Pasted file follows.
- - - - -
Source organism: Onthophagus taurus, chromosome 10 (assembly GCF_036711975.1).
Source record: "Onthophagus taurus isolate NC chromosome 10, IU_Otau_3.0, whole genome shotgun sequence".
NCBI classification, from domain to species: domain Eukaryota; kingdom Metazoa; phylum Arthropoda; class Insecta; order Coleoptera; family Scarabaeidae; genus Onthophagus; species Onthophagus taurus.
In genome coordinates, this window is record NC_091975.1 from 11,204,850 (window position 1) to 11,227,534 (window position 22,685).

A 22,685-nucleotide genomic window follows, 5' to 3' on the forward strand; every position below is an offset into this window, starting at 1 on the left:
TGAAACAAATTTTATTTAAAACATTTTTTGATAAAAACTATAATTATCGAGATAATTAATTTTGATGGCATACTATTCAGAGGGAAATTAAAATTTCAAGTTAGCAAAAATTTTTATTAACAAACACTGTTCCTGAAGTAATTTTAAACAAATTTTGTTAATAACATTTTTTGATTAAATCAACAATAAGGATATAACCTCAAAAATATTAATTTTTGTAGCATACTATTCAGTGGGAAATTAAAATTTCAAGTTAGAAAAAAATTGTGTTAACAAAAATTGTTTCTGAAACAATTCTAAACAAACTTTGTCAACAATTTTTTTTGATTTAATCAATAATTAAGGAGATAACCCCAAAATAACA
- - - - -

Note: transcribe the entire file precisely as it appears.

Source organism: Onthophagus taurus, chromosome 10 (assembly GCF_036711975.1).
Source record: "Onthophagus taurus isolate NC chromosome 10, IU_Otau_3.0, whole genome shotgun sequence".
NCBI classification, from domain to species: domain Eukaryota; kingdom Metazoa; phylum Arthropoda; class Insecta; order Coleoptera; family Scarabaeidae; genus Onthophagus; species Onthophagus taurus.
In genome coordinates, this window is record NC_091975.1 from 11,204,850 (window position 1) to 11,227,534 (window position 22,685).

A 22,685-nucleotide genomic window follows, 5' to 3' on the forward strand; every position below is an offset into this window, starting at 1 on the left:
TGAAACAAATTTTATTTAAAACATTTTTTGATAAAAACTATAATTATCGAGATAATTAATTTTGATGGCATACTATTCAGAGGGAAATTAAAATTTCAAGTTAGCAAAAATTTTTATTAACAAACACTGTTCCTGAAGTAATTTTAAACAAATTTTGTTAATAACATTTTTTGATTAAATCAACAATAAGGATATAACCTCAAAAATATTAATTTTTGTAGCATACTATTCAGTGGGAAATTAAAATTTCAAGTTAGAAAAAAATTGTGTTAACAAAAATTGTTTCTGAAACAATTCTAAACAAACTTTGTCAACAATTTTTTTTGATTTAATCAATAATTAAGGAGATAACCCCAAAATAACA